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Proceedings Paper

Detection of low contrast test patterns on an LCD with different luminance and illuminance settings
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Paper Abstract

The DICOM part 14 grayscale standard display function provides one way of harmonizing image appearance under different monitor luminance settings. This function is based on ideal observer conditions where the eye is always adapted to the target luminance and thereby also at peak contrast sensitivity. Clinical workstations are however often exposed to variations in ambient light due to a sub-optimal reading room light environment. Also, clinical images are inhomogeneous and low-contrast patterns must be detected even at luminance levels that differ from the eye adaptation level. All deviations from ideal luminance conditions cause the observer to detect patterns with reduced eye sensitivity but the magnitude of this reduction is unclear. The purpose of this paper was to quantify the effect different luminance settings have on the contrast threshold. A method to display well-defined sinusoidal low-contrast test patterns on an LCD has previously been developed and was used in this study. The observers were exposed to light from three different areas: 1) A small sinusoidal test pattern. 2) The remaining of the display surface. 3) Ambient light from outside the display area covering most of the observer's field of view. By adjusting the luminance from each of these three areas, two major effects could be quantified. The first effect was similar to Barten's f-factor where the target luminance differs from the observer's adaptation level while the second effect concerned the influence of areas outside the display surface. When a luminance range of 1-350 cd/m2 was used, the contrast needed to detect a dark object in a gray surrounding was almost doubled compared to a dark object in a dark surrounding. Ambient light from outside the display area has a moderate effect on the contrast threshold, except for the combination of high ambient light and dark objects where the contrast threshold increased considerably.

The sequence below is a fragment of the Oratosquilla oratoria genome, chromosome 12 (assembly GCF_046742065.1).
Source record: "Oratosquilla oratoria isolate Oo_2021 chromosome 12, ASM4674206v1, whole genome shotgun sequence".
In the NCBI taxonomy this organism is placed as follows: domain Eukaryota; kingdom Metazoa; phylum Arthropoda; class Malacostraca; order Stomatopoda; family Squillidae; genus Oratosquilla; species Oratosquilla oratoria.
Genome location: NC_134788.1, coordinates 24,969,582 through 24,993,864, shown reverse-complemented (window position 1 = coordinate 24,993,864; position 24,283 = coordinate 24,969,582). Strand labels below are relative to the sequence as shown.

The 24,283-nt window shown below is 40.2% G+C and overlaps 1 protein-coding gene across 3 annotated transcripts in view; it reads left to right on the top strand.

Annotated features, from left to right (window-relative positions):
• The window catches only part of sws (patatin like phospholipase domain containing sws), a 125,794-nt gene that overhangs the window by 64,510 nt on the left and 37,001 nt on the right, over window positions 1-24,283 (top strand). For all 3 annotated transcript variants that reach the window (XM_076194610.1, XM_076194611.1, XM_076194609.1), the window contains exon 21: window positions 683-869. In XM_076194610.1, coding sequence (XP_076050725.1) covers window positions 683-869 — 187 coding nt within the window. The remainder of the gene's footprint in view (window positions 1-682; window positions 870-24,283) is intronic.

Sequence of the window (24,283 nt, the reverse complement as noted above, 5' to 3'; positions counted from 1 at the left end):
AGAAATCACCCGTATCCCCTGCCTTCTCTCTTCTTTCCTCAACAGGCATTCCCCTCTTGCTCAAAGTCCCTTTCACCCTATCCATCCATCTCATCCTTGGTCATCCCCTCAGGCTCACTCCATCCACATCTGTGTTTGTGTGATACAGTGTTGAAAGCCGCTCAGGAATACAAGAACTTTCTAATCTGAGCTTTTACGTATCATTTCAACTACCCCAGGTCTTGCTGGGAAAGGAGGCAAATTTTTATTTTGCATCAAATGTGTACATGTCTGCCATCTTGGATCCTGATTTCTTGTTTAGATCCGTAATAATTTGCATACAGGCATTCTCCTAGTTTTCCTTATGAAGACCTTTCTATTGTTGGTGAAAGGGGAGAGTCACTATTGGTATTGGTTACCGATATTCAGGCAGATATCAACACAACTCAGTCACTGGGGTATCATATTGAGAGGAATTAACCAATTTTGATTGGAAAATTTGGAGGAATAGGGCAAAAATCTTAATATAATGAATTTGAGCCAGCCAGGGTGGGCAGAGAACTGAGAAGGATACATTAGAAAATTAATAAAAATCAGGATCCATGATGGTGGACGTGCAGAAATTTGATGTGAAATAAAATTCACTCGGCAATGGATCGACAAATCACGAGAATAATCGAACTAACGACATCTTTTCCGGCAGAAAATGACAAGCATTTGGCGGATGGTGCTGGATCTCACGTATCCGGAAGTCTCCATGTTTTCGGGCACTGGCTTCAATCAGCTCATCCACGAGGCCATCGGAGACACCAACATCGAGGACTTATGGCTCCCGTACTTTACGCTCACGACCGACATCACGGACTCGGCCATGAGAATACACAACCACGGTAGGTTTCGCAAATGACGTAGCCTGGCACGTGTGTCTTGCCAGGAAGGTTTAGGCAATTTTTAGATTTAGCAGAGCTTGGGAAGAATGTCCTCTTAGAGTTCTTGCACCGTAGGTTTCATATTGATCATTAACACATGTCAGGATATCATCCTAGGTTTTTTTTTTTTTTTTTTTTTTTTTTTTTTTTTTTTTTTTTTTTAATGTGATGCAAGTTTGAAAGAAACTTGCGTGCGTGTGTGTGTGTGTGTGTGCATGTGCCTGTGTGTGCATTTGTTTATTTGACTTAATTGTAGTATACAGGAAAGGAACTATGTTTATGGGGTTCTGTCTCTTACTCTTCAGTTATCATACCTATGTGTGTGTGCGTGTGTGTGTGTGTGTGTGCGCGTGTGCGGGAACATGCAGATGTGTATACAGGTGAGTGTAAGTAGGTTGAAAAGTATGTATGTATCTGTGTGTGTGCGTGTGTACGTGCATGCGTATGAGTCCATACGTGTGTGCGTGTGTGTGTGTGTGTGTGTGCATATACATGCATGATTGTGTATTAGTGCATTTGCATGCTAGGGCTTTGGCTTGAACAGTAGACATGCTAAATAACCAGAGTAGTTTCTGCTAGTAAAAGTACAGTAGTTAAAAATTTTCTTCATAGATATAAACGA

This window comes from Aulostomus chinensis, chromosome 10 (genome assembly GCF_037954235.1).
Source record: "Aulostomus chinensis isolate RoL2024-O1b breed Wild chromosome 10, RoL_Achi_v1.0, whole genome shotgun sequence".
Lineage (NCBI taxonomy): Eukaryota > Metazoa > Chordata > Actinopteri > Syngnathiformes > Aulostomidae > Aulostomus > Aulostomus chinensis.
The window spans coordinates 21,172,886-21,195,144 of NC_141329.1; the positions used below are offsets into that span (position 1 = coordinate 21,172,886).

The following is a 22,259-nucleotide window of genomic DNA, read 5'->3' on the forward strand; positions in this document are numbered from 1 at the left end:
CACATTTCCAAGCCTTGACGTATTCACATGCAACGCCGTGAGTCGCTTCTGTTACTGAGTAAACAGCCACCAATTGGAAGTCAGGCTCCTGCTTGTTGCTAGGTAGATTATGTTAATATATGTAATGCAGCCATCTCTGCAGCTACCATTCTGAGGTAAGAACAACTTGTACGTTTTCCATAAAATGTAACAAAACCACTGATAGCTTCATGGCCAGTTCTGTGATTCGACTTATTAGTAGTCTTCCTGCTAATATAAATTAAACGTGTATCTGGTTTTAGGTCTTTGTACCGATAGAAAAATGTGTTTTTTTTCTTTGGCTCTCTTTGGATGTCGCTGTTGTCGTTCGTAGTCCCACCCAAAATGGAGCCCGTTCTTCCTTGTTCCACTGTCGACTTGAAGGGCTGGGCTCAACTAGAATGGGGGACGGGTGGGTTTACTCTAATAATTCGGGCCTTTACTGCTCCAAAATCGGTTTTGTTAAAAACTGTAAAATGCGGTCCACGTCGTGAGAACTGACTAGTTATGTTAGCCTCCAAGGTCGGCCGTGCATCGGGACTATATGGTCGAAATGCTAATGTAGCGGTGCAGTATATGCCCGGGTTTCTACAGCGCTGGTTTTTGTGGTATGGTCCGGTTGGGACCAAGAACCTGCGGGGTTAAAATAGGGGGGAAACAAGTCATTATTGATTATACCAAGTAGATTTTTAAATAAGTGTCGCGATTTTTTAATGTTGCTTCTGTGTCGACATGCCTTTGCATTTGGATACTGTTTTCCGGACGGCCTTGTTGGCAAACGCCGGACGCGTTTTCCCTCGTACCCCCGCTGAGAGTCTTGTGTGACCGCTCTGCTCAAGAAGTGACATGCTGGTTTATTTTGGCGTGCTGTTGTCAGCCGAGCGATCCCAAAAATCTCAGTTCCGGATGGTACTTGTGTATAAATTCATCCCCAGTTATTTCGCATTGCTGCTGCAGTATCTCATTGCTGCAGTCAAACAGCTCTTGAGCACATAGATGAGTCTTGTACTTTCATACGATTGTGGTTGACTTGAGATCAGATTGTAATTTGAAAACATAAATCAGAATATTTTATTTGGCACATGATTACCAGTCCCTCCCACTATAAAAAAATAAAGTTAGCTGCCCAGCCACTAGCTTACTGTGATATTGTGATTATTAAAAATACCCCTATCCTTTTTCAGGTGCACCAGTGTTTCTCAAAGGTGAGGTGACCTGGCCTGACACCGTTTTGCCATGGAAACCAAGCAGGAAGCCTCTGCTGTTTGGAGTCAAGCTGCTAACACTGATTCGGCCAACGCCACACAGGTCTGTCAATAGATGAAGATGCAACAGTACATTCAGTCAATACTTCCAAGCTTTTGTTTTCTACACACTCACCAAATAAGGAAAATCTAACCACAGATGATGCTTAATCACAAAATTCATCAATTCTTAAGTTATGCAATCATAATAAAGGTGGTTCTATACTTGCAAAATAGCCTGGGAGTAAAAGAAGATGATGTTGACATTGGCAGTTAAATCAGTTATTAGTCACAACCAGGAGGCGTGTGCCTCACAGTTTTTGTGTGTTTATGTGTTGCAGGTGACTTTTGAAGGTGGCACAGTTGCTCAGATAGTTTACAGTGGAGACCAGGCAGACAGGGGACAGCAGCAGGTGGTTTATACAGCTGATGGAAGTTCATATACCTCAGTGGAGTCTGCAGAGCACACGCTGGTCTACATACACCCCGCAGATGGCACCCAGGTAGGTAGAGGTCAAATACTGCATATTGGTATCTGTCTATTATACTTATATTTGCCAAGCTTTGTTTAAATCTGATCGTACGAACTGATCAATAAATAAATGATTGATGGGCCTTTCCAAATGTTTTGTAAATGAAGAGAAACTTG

Paper Details

Date Published: 6 March 2008
PDF: 9 pages
Proc. SPIE 6917, Medical Imaging 2008: Image Perception, Observer Performance, and Technology Assessment, 69170N (6 March 2008); doi: 10.1117/12.770259
Show Author Affiliations
Patrik Sund, Sahlgrenska Univ. Hospital (Sweden)
Göteborg Univ. (Sweden)
Magnus Båth, Sahlgrenska Univ. Hospital (Sweden)
Göteborg Univ. (Sweden)
Lars Gunnar Månsson, Sahlgrenska Univ. Hospital (Sweden)
Göteborg Univ. (Sweden)


Published in SPIE Proceedings Vol. 6917:
Medical Imaging 2008: Image Perception, Observer Performance, and Technology Assessment
Berkman Sahiner; David J. Manning, Editor(s)

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